Compiled code size 5182 bytes

Sunday, July 15, 2007

Day 3 - A Stolen Moment

Hmm, a 45 spare mins so I thought I'd do a little Vectrexing. It's never a good idea to spend a short period on the Vectrex IMHO, it takes a while to remember where I'm at and if I rush it, then I tend to go in the wrong direction. I'd say lesson learnt, but maybe this blog will record otherwise! Anyway at least it was fun. My pics tonight simply show some bugs, (one rather spectacular) resulting from tonight's dabbling. I have the concept of a Beam, having many segments, and many child beams. Segments in turn have many invisible test segments, but that's not important here (yet). Tonight I got a little carried away and created a new child for each reflection. I think on reflection (no pun intended, honest) that this might be unnecessary. I need to keep track of by absolute and relative positions, and my local origin. I think this might be better achieved using temporary variables and keeping the number of child beams to a minimum. If I use too many child beams, then it kinda defeats the object and it will both increase the memory I use and reduce the drawing speed when I choose to render the segments of each beam.
This pic is why I Vectrex.
So my next step will be to revisit my code between Day 2 and Day 3, and replicate the functionality whilst keeping my child beams to a minimum. I figure with the nature of my plots, I can aim for about 10 segments (possibly including 4 reflections before I need consider a beam will be "full" and a new child will be forced. This permits Vectrex Beam recalibration and will reduce wobble. Check out this second pic. I grabbed the camera as quick as I could as the screen was frying! You never get bugs so beautifully illustrated on any other games console! (and this is with a very low brightness setting and beam insensity set to $3F; about 25%.)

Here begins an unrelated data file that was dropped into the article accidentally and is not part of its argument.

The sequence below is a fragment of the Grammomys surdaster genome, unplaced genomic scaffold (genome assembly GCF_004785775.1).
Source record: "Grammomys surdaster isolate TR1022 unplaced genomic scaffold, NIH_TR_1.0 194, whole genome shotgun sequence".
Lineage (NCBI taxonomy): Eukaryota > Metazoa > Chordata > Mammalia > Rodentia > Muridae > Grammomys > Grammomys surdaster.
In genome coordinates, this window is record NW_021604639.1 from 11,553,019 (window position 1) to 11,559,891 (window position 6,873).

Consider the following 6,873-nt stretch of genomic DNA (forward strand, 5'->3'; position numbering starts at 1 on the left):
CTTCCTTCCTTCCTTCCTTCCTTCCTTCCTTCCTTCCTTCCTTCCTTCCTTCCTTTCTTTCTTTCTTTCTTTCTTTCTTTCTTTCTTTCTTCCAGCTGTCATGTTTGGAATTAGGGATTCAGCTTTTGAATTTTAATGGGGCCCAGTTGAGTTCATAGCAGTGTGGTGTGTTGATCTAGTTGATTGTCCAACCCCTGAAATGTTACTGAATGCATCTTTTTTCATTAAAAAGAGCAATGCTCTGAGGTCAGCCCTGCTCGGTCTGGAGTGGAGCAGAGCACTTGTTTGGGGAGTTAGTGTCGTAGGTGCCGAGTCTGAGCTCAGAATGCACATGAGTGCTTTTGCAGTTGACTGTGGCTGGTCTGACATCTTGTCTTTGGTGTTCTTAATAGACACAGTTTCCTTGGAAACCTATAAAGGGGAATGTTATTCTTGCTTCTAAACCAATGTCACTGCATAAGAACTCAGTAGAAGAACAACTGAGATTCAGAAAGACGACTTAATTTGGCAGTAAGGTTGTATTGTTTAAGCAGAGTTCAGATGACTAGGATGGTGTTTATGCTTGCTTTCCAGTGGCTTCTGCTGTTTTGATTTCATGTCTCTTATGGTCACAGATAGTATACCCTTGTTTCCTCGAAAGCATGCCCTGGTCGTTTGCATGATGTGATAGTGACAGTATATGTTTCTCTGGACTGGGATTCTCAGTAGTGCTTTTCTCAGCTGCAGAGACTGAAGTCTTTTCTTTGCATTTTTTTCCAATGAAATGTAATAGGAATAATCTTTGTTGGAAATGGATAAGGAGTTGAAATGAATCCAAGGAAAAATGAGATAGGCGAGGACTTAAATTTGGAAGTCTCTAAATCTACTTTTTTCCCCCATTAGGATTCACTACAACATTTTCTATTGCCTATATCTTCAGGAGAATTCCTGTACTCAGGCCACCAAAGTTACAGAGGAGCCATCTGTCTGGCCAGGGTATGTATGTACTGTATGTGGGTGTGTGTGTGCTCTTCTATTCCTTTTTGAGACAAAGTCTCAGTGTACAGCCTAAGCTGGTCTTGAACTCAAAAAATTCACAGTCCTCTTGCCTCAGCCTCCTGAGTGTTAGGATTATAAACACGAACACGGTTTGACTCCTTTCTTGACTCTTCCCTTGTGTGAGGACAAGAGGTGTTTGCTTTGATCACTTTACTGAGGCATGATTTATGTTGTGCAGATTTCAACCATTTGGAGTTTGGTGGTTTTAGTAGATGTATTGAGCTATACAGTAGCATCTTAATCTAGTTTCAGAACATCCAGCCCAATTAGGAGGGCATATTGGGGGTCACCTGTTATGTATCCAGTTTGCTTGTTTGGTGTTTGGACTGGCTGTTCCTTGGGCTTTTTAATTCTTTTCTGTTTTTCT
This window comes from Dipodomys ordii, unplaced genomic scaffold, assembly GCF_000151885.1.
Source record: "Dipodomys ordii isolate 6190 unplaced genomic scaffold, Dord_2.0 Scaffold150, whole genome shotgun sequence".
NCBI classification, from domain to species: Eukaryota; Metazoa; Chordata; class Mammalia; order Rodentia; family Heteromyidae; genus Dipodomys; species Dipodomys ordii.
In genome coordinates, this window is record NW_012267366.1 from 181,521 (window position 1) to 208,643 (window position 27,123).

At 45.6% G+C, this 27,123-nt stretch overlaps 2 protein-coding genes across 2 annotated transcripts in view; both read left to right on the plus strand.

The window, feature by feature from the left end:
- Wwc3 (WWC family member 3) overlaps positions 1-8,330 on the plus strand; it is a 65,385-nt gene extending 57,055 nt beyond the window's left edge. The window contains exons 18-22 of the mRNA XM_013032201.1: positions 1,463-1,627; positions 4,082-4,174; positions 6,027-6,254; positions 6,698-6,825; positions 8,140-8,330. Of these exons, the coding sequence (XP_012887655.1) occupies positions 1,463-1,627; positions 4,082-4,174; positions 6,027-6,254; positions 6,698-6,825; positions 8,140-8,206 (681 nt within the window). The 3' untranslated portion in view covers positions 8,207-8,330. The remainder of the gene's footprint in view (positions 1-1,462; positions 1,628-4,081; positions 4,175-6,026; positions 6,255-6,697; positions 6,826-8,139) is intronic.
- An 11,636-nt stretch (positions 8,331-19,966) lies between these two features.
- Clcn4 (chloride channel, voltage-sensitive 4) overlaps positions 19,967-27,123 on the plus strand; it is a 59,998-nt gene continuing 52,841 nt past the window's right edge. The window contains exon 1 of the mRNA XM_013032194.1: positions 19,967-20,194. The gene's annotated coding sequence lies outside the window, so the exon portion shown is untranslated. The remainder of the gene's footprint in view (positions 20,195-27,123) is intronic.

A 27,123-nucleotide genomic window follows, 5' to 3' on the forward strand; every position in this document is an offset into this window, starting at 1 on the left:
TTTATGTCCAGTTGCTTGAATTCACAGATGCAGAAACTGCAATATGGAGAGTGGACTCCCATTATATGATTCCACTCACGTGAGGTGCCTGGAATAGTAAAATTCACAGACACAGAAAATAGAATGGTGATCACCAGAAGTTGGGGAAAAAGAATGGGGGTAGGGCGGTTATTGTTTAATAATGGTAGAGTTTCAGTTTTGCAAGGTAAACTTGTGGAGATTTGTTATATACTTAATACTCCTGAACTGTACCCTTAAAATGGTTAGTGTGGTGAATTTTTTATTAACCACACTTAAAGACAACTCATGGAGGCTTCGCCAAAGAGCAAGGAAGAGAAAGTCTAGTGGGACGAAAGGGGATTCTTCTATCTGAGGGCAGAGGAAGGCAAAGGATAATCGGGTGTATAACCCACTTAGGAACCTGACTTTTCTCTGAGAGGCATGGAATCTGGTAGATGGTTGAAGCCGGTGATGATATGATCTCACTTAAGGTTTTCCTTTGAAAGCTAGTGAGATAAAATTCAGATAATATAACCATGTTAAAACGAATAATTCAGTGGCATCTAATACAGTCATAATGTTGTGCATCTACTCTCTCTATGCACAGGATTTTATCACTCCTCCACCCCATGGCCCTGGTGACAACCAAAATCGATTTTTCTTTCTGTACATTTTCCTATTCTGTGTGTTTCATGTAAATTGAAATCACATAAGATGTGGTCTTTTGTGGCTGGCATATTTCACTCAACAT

Not sure when the next session will be, as there may be an interlude as I try a new idea I've (just) had. I'll document that as I do it too, although I am sure I'll be back to continue this project within 7 days.

Monday, July 09, 2007

Day 2

Another day, and so soon, I'm blessed!
Last time I promised a little more visual output and the day has delivered. Still just over-engineered lines at this point, but much progress.
Today I was reminded of the triangle of Vectrex programming:

ROM Vs RAM Vs CPU (Speed)

You can pretty much do things in an infinite number of ways, but the quest is always to find the balance. Today my trig tables were in ROM, my rotated co-ordinates were in RAM and CPU did fairly well out of the deal (although I did a lot of 16 bit arithmetic rather than 8bit.)

So here's some photos of the day's progress: